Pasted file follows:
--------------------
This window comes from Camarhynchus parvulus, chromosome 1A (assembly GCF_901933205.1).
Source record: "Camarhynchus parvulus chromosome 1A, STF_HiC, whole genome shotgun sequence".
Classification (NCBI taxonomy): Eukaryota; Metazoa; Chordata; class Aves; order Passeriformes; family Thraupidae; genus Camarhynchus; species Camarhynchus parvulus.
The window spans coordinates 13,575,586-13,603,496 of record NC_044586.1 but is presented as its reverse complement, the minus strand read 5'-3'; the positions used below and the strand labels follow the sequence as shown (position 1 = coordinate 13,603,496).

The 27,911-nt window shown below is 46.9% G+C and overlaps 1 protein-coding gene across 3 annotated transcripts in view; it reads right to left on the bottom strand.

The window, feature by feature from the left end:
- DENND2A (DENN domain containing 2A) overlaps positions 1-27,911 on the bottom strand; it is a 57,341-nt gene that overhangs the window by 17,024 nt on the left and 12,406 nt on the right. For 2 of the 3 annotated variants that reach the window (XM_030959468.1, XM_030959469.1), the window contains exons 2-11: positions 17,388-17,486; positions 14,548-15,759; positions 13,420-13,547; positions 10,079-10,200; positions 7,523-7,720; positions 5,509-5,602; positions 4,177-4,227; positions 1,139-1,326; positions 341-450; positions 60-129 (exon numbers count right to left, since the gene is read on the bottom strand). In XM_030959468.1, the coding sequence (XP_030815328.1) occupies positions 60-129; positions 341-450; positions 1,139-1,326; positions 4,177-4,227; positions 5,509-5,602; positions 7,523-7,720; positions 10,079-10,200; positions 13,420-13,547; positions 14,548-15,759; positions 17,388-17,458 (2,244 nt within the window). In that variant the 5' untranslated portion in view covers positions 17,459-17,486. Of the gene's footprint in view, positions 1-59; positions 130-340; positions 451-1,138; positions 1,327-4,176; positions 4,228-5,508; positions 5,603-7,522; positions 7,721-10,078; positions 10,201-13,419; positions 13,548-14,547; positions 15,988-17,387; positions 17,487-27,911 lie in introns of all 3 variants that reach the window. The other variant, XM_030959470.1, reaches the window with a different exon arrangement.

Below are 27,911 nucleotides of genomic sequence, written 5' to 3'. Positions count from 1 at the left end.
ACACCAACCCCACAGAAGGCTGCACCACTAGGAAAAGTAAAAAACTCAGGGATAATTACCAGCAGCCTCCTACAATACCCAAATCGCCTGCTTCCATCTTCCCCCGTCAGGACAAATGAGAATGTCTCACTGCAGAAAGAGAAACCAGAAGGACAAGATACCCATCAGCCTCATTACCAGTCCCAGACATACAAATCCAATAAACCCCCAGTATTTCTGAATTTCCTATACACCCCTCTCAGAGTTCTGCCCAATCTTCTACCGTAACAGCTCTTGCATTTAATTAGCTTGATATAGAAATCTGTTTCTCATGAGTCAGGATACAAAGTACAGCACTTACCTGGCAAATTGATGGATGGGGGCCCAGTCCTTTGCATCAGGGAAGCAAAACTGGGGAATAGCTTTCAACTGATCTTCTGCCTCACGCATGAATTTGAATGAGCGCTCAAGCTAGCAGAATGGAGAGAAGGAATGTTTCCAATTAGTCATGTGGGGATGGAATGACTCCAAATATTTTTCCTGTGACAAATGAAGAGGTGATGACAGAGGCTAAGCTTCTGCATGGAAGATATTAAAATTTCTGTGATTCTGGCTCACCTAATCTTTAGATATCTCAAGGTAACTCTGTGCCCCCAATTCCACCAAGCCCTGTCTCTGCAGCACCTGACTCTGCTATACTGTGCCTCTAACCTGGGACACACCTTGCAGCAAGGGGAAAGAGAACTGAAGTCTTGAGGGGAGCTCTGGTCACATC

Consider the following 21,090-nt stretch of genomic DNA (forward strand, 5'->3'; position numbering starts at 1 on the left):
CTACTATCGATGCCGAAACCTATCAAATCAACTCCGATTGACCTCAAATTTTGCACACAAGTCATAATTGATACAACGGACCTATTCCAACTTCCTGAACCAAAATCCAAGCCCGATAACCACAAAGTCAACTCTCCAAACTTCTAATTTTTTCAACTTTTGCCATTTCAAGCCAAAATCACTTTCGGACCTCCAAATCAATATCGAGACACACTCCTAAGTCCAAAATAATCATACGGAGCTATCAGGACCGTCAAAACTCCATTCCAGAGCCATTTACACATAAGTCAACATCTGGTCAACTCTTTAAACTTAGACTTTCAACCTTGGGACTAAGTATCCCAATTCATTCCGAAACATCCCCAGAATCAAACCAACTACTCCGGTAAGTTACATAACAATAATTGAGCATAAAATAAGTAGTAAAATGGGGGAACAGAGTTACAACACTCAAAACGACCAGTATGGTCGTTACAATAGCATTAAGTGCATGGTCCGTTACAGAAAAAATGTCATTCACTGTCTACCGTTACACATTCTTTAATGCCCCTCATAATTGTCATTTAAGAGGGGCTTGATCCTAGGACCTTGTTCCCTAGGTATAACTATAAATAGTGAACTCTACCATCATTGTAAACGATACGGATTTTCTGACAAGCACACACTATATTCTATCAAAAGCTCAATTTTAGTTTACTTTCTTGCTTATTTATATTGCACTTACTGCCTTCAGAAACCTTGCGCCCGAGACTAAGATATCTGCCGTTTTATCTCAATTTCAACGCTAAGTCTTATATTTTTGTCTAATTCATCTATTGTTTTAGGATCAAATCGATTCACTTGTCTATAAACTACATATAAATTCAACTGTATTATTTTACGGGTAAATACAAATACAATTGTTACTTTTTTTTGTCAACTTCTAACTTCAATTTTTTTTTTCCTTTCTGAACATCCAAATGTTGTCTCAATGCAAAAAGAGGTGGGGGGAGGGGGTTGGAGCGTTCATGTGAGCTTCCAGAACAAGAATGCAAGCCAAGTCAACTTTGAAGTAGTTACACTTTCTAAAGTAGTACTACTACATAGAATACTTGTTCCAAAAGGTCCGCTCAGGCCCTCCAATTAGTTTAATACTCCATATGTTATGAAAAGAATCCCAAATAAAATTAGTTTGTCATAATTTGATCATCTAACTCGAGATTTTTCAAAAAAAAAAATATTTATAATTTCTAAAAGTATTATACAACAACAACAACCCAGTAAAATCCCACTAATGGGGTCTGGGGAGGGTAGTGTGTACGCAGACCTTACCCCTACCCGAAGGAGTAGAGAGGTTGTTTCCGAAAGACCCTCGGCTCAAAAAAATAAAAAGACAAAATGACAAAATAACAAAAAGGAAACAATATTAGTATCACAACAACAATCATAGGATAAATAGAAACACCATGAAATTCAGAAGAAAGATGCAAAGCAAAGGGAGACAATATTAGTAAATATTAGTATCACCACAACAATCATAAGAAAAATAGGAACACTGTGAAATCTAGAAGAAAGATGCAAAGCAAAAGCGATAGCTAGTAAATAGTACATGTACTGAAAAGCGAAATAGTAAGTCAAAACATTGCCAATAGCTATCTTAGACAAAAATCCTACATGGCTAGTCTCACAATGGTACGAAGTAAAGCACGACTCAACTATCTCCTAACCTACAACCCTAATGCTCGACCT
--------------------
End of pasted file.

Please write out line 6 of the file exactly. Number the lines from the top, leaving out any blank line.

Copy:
The window, feature by feature from the left end: